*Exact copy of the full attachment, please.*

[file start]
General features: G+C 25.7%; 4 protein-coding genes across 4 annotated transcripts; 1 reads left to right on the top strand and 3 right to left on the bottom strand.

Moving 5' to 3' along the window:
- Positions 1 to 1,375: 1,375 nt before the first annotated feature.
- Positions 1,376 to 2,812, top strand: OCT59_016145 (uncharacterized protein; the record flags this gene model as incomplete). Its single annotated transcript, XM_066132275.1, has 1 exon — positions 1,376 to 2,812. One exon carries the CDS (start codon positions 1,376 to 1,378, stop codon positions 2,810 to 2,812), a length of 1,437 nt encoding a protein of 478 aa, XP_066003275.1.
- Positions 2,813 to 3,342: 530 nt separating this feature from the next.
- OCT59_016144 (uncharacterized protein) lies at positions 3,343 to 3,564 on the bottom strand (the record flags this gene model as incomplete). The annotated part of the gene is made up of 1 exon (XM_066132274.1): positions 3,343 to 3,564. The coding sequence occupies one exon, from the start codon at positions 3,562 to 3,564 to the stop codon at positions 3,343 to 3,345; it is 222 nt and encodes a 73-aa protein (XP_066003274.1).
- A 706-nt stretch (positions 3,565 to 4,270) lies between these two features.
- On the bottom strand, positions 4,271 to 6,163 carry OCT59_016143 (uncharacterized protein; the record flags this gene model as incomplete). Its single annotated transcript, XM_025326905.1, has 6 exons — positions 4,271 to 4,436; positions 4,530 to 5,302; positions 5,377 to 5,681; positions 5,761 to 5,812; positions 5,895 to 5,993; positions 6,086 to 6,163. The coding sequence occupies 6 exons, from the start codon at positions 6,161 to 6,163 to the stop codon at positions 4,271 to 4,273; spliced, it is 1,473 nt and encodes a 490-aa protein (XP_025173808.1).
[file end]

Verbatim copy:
General features: G+C 25.7%; 4 protein-coding genes across 4 annotated transcripts; 1 reads left to right on the top strand and 3 right to left on the bottom strand.

Moving 5' to 3' along the window:
- Positions 1 to 1,375: 1,375 nt before the first annotated feature.
- Positions 1,376 to 2,812, top strand: OCT59_016145 (uncharacterized protein; the record flags this gene model as incomplete). Its single annotated transcript, XM_066132275.1, has 1 exon — positions 1,376 to 2,812. One exon carries the CDS (start codon positions 1,376 to 1,378, stop codon positions 2,810 to 2,812), a length of 1,437 nt encoding a protein of 478 aa, XP_066003275.1.
- Positions 2,813 to 3,342: 530 nt separating this feature from the next.
- OCT59_016144 (uncharacterized protein) lies at positions 3,343 to 3,564 on the bottom strand (the record flags this gene model as incomplete). The annotated part of the gene is made up of 1 exon (XM_066132274.1): positions 3,343 to 3,564. The coding sequence occupies one exon, from the start codon at positions 3,562 to 3,564 to the stop codon at positions 3,343 to 3,345; it is 222 nt and encodes a 73-aa protein (XP_066003274.1).
- A 706-nt stretch (positions 3,565 to 4,270) lies between these two features.
- On the bottom strand, positions 4,271 to 6,163 carry OCT59_016143 (uncharacterized protein; the record flags this gene model as incomplete). Its single annotated transcript, XM_025326905.1, has 6 exons — positions 4,271 to 4,436; positions 4,530 to 5,302; positions 5,377 to 5,681; positions 5,761 to 5,812; positions 5,895 to 5,993; positions 6,086 to 6,163. The coding sequence occupies 6 exons, from the start codon at positions 6,161 to 6,163 to the stop codon at positions 4,271 to 4,273; spliced, it is 1,473 nt and encodes a 490-aa protein (XP_025173808.1).